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Elysium

Elysium or the Elysian Fields is a conception of the afterlife that developed over time and was maintained by some Greek religious and philosophical sects and cults. Separate from the realm of Hades, admission was reserved for mortals related to the gods and other heroes, it expanded to include those chosen by the gods, the righteous, the heroic, where they would remain after death, to live a blessed and happy life, indulging in whatever employment they had enjoyed in life. The Elysian Fields were, according to Homer, located on the western edge of the Earth by the stream of Okeanos. In the time of the Greek poet Hesiod, Elysium would be known as the Fortunate Isles or the Isles of the Blessed, located in the western ocean at the end of the earth; the Isles of the Blessed would be reduced to a single island by the Theban poet Pindar, describing it as having shady parks, with residents indulging in athletic and musical pastimes. The ruler of Elysium varies from author to author: Pindar and Hesiod name Cronus as the ruler, while the poet Homer in the Odyssey describes fair-haired Rhadamanthus dwelling there.

In Homer's Odyssey, Elysium is described as a paradise: to the Elysian plain...where life is easiest for men. No snow is there, nor heavy storm, nor rain, but does Ocean send up blasts of the shrill-blowing West Wind that they may give cooling to men. According to Eustathius of Thessalonica the word "Elysium" derives from ἀλυουσας or from ἀλύτως, synonymous of ἀφθάρτως, referring to souls' life in this place. Another suggestion is from ελυθ-, ἔρχομαι; the Greek poet Hesiod refers to the Isles of the Blessed in his didactic poem Days. In his book Greek Religion, Walter Burkert notes the connection with the motif of far-off Dilmun: "Thus Achilles is transported to the White Isle and becomes the Ruler of the Black Sea, Diomedes becomes the divine lord of an Adriatic island", and they live untouched by sorrow in the islands of the blessed along the shore of deep-swirling Ocean, happy heroes for whom the grain-giving earth bears honey-sweet fruit flourishing thrice a year, far from the deathless gods, Cronos rules over them Pindar's Odes describes the reward waiting for those living a righteous life: The good receive a life free from toil, not scraping with the strength of their arms the earth, nor the water of the sea, for the sake of a poor sustenance.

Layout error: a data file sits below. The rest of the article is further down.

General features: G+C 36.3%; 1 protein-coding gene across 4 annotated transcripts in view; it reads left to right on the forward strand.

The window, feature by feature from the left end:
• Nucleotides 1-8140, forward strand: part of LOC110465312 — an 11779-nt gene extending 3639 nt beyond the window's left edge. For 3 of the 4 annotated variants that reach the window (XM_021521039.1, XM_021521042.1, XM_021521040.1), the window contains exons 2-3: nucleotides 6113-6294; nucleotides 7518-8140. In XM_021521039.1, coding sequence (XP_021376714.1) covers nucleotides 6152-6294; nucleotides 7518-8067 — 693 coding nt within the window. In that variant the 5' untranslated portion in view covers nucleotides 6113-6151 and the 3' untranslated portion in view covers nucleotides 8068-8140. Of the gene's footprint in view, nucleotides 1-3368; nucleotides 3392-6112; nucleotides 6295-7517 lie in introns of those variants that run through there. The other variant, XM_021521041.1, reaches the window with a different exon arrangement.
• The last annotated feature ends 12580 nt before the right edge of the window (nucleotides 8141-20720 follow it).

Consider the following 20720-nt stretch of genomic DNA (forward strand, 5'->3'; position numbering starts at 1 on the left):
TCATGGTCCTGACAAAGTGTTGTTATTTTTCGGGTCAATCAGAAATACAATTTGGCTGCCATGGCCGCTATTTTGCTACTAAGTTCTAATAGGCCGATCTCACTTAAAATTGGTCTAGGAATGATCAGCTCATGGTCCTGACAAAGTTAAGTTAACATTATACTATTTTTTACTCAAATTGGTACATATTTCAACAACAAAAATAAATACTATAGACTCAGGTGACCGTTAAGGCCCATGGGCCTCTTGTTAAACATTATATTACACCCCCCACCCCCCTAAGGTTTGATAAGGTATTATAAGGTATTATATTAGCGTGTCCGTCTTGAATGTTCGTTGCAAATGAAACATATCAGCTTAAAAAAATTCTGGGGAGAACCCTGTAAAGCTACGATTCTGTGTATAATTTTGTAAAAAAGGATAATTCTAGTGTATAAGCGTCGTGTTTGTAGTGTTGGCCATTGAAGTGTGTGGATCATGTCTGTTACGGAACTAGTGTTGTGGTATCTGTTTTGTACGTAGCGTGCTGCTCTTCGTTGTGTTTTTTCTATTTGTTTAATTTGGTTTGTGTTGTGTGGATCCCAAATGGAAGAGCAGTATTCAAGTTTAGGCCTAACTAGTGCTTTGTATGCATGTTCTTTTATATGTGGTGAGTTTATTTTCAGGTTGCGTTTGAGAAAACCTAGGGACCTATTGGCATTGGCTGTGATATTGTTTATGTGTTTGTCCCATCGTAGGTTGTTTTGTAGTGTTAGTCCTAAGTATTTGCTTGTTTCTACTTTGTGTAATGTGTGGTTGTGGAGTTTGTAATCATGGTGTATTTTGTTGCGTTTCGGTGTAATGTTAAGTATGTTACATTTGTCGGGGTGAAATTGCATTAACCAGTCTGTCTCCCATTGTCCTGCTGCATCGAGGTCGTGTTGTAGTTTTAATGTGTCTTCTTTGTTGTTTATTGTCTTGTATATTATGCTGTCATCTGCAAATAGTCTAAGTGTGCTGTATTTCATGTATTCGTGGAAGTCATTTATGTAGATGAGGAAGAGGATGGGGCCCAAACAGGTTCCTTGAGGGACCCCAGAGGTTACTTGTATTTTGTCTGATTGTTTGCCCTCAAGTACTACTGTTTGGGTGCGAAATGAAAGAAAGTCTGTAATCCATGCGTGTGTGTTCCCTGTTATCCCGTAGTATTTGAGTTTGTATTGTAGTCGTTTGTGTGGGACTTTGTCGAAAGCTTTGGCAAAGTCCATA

But in the presence of the honored gods, those who gladly kept their oaths enjoy a life without tears, while the others undergo a toil, unbearable to look at. Those who have persevered three times, on either side, to keep their souls free from all wrongdoing, follow Zeus' road to the end, to the tower of Cronus, where ocean breezes blow around the island of the blessed, flowers of gold are blazing, some from splendid trees on land, while water nurtures others. With these wreaths and garlands of flowers they entwine their hands according to the righteous counsels of Rhadamanthys, whom the great father, the husband of Rhea whose throne is above all others, keeps close beside him as his partner In Virgil's Aeneid, like Heracles and Odysseus before him, travels to the underworld. Virgil describes those who will travel to Elysium, those who will travel to Tartarus: Night speeds by, And we, lose it in lamenting. Here comes the place where cleaves our way in twain. Thy road, the right, toward Pluto's dwelling goes.

But the left Speeds sinful souls to doom, is their path To Tartarus th' accurst. Virgil goes on to describe an encounter in Elysium between Aeneas and his father Anchises. Virgil's Elysium knows perpetual spring and shady groves, with its own sun and lit by its own stars: solemque suum, sua sidera norunt. In no fix'd place the happy souls reside. In groves we live, lie on mossy beds, By crystal streams, that murmur thro' the meads: But pass yon easy hill, thence descend; this said, he led them up the mountain's brow, And shews them all the shining fields below. They wind the hill, thro' the blissful meadows go. In the Greek historian Plutarch's Life of Sertorius, Elysium is described as: These are two in number, separated by a narrow strait, they enjoy moderate rains at long intervals, winds which for the most part are soft and precipitate dews, so that the islands not only have a rich soil, excellent for plowing and planting, but produce a natural fruit, plentiful and wholesome enough to feed, without toil or trouble, a leisured folk.